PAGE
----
Soames told Propmodo that a multifaceted approach that used MERV and Bi-polar Ionizer (BPI) filters is the most efficient and cost-effective way to ensure people’s safety, “BPI filters, which are relatively simple to install by just cutting a hole in the existing supply ductwork [ranges] between $900 and $3,000, [and] also runs on low voltage.” Also, BPI filters have a compelling track record protecting against the flu and other viruses. 

[3] Install a Humidifier

Humidity is essential, as scientists believe extreme heat can curtail the spread of COVID-19. According to Fast Company, a Harvard infection control consultant who studied the spread of viruses in hospitals and nursing homes discovered a link between infection rates and humidity in patient rooms. She is “petitioning alongside companies that make sensors and humidifiers to improve air quality, for the CDC and WHO to adopt guidelines around safe humidity levels – specifically that indoor humidity should be kept between 40% to 60%.” Additionally, a recent Yale study showed that our respiratory, immune systems work better in higher humidity.

[4] Implement a Fresh Air Purge System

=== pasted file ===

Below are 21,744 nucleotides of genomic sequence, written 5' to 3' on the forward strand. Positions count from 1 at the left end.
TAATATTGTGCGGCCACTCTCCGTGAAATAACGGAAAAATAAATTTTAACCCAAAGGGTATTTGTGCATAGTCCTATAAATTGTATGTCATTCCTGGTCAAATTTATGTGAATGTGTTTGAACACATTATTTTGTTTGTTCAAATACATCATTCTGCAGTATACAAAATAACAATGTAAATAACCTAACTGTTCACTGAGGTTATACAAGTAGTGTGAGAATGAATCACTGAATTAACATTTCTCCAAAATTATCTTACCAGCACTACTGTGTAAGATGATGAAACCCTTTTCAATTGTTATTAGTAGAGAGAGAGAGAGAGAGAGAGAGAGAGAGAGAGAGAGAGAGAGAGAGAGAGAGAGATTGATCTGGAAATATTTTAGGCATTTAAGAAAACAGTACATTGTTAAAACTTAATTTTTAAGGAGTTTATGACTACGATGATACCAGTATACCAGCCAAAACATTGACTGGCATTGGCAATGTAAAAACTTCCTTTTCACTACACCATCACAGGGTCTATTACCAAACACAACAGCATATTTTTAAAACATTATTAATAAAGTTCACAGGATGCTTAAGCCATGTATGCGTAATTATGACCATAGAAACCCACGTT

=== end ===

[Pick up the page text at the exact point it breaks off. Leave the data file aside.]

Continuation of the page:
COVID-19 seems to spread less in the open air. A Fresh Air Purge system is used for flushing your office space with fresh air overnight. Purges are effective at lowering viral transmission because they fill the entire building (or parts of the building) with fresh filtered air. This can also be achieved by opening up windows in your office instead of using the HVAC system. However, many office buildings do not allow for windows to be opened. The challenge with Fresh Air Purges is they can increase costs by consuming more energy. 

[5] UV lights

While these are extremely effective, many ducts do not have space to hold UV lights and this solution can become dangerous if not installed properly and are more expensive. You can check with Ryan Soames Engineering or your resource to see if yours do, and if so they can install properly.

We also did some research regarding portable air cleaners. As of right now there is no direct clinical evidence of the benefit of portable air cleaners for reducing infectious diseases. However, they can provide you and employees with some psychological comfort, which many of us can use! 

 

If you are looking for more information on filters please check out Ryan Soames Engineering White Paper: here. 

We’re here to help you think about your COVID-19 HVAC solutions and how to update your office and workspaces to ensure your employees feel safe while in the office. If you have any questions or would like to be connected to Ryan Soames Engineering please feel free to contact Bert Rosenblatt at brosenblatt@vicuspartners.com.

Continue reading:

COVID-19: It’s the Ventilation, Stupid. What schools can learn from the NYC Subway

COVID-19: 7 Simple COVID-19 Office Updates To Help Employees Feel Safe

COVID-19: How to Clean And Disinfect Your Office Space

COVID-19: 6 Office Design Trends In Post-Covid-19 World

COVID-19: 6 Office Tech Solutions For Reopening During COVID-19